You are not alone – many have fallen into this trap. But how can dialectical behavioral therapy help? Let’s say you have a heated argument with your spouse. Your “fight or flight” response activates a stream of adrenaline through your body making it difficult to think clearly. As your heart rate and energy level increase, you feel out of control. Maybe you become verbally or physically abusive.
During these difficult moments, you know you need something to help you feel better. You may compulsively storm out of your house and binge on your drug of choice to escape these emotions. The pleasure provides temporary relief. You know, deep inside, it’s only making things worse.
DBT can help break the vicious cycle of distressing emotions and drug abuse. The intensive training allows you to develop better coping skills during stressful situations. More importantly, it teaches you to be mindful when stress is triggering your negative or compulsive behaviors. Focusing on the moment allows you to step back from stressors and deal with the situation constructively.
Denver Recovery Center uses dialectical behavior therapy techniques to help you deal with stress productively. Our therapists help you identify and manage the stressful triggers leading to addictive behaviors. We create an individualized treatment plan based on your personal strengths. You’ll enjoy holistic treatment and learn proven ways to manage stress effectively.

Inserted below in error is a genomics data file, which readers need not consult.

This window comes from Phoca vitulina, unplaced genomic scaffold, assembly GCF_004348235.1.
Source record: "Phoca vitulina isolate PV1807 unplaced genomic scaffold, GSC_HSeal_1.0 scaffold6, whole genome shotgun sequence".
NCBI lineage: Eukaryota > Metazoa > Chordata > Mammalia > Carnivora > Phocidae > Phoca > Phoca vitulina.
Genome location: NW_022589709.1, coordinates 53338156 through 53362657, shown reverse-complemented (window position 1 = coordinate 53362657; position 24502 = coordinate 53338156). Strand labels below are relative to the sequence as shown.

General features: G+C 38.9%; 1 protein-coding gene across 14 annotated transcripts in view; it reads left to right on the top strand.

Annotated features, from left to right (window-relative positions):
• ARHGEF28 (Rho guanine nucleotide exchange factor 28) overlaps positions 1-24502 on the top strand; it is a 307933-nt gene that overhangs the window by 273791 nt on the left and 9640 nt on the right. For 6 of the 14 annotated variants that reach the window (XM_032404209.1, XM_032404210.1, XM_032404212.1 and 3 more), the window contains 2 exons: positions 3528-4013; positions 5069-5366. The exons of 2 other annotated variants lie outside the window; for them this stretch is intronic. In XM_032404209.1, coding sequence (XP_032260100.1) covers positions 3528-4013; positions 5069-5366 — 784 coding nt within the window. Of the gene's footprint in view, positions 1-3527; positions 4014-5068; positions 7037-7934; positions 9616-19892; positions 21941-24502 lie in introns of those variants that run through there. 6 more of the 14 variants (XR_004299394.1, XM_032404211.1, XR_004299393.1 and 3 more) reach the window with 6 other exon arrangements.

Ways Dialectical Behavioral Therapy Boosts Confidence and Overall Well-Being
DBT is a highly individualized treatment method that utilizes your personal strengths to reach short and long-term goals. Instead of focusing on what’s “wrong” with you, you and your therapist collaborate to determine how the tools you already possess can assist you through treatment.
As you begin to reach your personal goals, you will start feeling more confident that you can react positively to negative situations. This newfound confidence acts as a motivator to continue your personal development.
Your therapist will work with you every step of the way, helping you develop the skills you need to feel better and to make better choices. Once you learn to control your emotions, you may not feel so irritated or drained in situations that would have once upset you. You may be more willing to step out of your comfort zone and do the things you never thought you could do.
When setbacks inevitably occur, they are not viewed as a defect in your character or an issue with treatment, but instead as a new challenge to overcome. Because you’re building new skills, you will be more willing to accept challenges instead of giving up.
How is DBT Used for Treating Drug Addiction?
The success of dialectical behavior therapy for treating suicidal people inspired adaptations for other mental health issues including addiction. The core concepts are similar to other addiction approaches. Anyone familiar with a 12-step program can attest to the importance of acceptance and change. In fact, these terms are found in the Serenity Prayer commonly recited at 12-step meetings:
“God, grant me the serenity to accept the things I cannot change, the courage to change the things I can, and the wisdom to know the difference…”